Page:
Wednesday, February 26, 2014

Open Letter to Rex Tillerson from Lou Allstadt

Lou Allstadt (photo: Peter Mantius)

"This letter has been emailed to Rex Tillerson at ExxonMobil as well as to numerous newspapers. Please feel free to forward it. Thanks -- Lou"

Open Letter to Rex Tillerson,
Chairman, ExxonMobil

From Lou Allstadt

Dear Rex,

We have never met, but I worked for your company for six months immediately after the ExxonMobil merger, the implementation of which I coordinated from the Mobil side. That was after thirty years with Mobil Oil Corporation, where just prior to the merger I had been an Executive Vice President and Operating Officer for Exploration and Producing in the U.S., Canada and Latin America. I now live in upstate New York.

For the past five years, I have been actively trying to keep your company and the rest of the industry from fracking here. I understand from several press articles that you have fracking issues of your own, with a fracking water tower and truck traffic possibly detracting from your view and the value of your home.

In response to the prospect of fracking ruining our communities, many New York towns have passed zoning laws that prohibit heavy industry, including any activities associated with drilling for oil and gas. Those laws, along with very little prospect for economic gas production in New York, mean that we probably will not have to look at fracking water towers, let alone live next to fracking well pads. I say probably, because your industry is still fighting those zoning laws in the courts.

Ironically, your reasoning at the Bartonville, Texas town council meetings is virtually identical to the reasoning that I and many other citizens used to convince our local town councils to pass laws that prohibit the very problem you have encountered, plus all of the other infrastructure and waste disposal issues associated with fracking.

No one should have to live near well pads, compression stations, incessant heavy truck traffic, or fracking water towers, nor should they have their water or air contaminated. You and I love the places where we live, but in the end, if they are ruined by fracking or frack water tanks, we can afford to pack up and go someplace else. However, many people can’t afford to move away when they can no longer drink the water or breathe the air because they are too close to one of your well pads or compressor stations.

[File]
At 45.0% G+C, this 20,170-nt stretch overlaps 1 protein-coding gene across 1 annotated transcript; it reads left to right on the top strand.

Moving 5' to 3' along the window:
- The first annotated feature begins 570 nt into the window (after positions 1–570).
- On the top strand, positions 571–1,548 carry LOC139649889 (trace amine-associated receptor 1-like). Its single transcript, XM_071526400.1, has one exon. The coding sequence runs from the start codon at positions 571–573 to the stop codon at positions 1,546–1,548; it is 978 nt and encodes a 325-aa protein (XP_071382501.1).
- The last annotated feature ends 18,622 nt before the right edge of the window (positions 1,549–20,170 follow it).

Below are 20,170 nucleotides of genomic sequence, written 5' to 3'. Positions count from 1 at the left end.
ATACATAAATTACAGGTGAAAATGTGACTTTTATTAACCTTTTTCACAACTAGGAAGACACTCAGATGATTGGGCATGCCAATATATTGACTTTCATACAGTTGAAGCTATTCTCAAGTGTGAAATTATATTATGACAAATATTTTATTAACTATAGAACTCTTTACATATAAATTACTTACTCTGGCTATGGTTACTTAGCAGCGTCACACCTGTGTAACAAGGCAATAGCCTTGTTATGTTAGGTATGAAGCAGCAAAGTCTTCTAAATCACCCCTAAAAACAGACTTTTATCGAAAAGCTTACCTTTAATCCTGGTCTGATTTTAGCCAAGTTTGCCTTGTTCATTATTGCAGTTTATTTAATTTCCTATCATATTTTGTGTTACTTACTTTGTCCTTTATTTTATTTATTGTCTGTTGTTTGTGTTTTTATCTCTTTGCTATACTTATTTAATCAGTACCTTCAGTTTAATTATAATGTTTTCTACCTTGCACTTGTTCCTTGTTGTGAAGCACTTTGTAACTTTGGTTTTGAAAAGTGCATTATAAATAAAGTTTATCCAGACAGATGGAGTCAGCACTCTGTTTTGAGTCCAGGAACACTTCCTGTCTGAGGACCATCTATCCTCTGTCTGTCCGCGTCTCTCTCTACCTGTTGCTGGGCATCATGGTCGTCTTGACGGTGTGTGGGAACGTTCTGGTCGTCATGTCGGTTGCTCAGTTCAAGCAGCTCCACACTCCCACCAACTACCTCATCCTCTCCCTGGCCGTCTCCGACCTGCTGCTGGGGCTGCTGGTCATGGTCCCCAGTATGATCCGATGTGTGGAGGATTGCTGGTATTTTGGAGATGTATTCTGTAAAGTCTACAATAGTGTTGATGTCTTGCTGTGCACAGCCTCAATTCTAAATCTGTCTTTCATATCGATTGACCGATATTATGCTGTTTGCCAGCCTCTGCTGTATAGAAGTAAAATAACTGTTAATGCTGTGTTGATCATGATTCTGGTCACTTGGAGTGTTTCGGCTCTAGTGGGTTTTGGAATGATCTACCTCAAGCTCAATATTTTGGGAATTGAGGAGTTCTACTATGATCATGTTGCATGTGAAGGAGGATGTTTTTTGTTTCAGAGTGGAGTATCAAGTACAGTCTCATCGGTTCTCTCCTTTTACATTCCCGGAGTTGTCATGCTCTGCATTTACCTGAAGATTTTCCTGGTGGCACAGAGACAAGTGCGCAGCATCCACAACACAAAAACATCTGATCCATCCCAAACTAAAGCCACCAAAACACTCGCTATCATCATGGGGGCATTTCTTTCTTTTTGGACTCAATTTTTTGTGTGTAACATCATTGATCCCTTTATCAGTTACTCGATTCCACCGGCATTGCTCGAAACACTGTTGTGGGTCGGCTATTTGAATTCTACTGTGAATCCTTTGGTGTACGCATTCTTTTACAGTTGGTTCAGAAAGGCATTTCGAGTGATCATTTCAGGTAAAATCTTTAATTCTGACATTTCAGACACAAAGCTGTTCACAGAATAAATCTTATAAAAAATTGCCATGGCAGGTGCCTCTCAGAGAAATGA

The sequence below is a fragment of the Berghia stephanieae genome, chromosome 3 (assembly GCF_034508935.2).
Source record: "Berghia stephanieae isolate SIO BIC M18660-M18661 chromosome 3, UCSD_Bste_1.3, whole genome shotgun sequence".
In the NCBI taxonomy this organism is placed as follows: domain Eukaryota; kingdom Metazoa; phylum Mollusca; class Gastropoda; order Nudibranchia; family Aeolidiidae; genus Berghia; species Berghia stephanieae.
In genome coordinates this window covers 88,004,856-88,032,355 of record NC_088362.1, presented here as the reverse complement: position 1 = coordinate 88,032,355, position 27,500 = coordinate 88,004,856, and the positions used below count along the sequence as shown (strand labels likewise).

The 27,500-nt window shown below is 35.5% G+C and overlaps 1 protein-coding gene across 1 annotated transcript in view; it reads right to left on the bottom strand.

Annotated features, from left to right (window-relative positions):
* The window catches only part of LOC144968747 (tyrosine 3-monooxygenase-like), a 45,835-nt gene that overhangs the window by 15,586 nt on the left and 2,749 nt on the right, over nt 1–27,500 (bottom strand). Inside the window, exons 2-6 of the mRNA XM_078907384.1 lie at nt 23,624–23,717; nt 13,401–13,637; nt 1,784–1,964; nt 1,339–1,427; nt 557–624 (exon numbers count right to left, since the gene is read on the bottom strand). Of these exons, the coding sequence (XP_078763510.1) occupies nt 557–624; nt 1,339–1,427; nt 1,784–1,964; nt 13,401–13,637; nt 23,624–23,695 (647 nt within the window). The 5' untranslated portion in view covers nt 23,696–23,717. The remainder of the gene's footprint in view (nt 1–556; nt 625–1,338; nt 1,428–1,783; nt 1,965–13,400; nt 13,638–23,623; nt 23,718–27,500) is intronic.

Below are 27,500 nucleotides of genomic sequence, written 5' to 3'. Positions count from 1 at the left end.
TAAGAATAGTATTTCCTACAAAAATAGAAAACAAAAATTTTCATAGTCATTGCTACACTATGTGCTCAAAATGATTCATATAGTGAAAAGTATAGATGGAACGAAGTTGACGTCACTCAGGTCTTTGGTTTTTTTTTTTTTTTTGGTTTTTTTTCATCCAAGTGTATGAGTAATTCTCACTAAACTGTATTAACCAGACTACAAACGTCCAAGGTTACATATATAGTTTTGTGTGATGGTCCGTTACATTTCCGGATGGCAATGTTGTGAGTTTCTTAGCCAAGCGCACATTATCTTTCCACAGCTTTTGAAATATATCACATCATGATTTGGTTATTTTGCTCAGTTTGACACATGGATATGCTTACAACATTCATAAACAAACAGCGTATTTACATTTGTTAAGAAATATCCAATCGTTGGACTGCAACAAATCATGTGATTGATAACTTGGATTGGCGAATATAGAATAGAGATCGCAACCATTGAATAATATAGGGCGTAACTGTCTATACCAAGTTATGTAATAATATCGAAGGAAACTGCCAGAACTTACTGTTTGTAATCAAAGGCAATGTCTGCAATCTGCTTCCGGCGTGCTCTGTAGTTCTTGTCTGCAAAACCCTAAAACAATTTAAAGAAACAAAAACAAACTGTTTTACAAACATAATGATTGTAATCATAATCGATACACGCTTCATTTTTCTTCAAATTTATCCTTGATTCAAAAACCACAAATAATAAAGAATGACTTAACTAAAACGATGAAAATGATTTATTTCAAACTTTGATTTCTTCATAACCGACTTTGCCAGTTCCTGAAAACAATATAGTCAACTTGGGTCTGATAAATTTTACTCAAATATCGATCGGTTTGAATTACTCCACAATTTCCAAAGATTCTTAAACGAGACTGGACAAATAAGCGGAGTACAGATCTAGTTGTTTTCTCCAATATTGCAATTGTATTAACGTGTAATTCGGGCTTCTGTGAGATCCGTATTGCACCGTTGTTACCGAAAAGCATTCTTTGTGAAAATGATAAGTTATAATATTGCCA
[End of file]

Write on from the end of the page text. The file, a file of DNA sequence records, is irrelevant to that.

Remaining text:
My efforts to prevent fracking started over water — not the prospect of having to see a water tank from my home, but rather regulations that would allow gas wells near our sources of drinking water, in addition to well pads next to our homes, schools, hospitals and nursing homes. These issues are legitimate, but they are localized. I am now much more concerned with the greenhouse gas impacts of fossil fuels in general, and particularly the huge impact of methane emissions from natural gas production and transportation. These are global problems that local zoning cannot protect against. Only a major shift toward renewable energy sources can begin to mitigate their catastrophic climate impacts.

Before closing, I should explain why I have referred to ExxonMobil as “your company.”

For several years after retiring I thought of ExxonMobil as “my company.” I thought that the company’s rigor and discipline in investing in sound projects was as good as it gets, and ExxonMobil was my largest single investment. I no longer own any shares of ExxonMobil or any other fossil fuel company. I would prefer to be an early investor in alternative energy for the 21st century rather than hanging on to dwindling prospects for investments in 19th and 20th century fossil fuels.

It is time that ExxonMobil started shifting away from oil and gas, and toward alternatives — both for environmental reasons and to protect the long-term viability of the company. Many large energy producers and consumers, including ExxonMobil, are building a carbon fee into their long-term planning assumptions. Actively supporting the phase-in of a carbon fee would be one way to move the company into the 21st century. Recognizing that methane emissions disqualify natural gas as a “bridge fuel” is another.

Good luck with that fracking water tank. I hope you don’t have to move, and also that you will help a lot of other people stay in the homes they love.


Lou Allstadt

Links to some reports on Mr. Tillerson’s fight against a fracking water tower near his home in Texas:

Monday, February 24, 2014

PSB: Appellate decision a win and loss for plaintiffs in IBM plume case

Appellate decision a win and loss for plaintiffs in IBM plume case

9:52 PM, Feb 23, 2014
 BGM 0720 Huron
A 2011 file photo of the former IBM Corp. campus in Endicott. In 1979, the company discovered some of the TCE had pooled in groundwater beneath the facility and appeared to be migrating. / FILE PHOTO

Written by Steve Reilly

Following a split decision by a mid-level appeals court late last week, attorneys are expected to ask New York’s highest court to hear arguments in the massive toxic tort lawsuit against IBM Corp.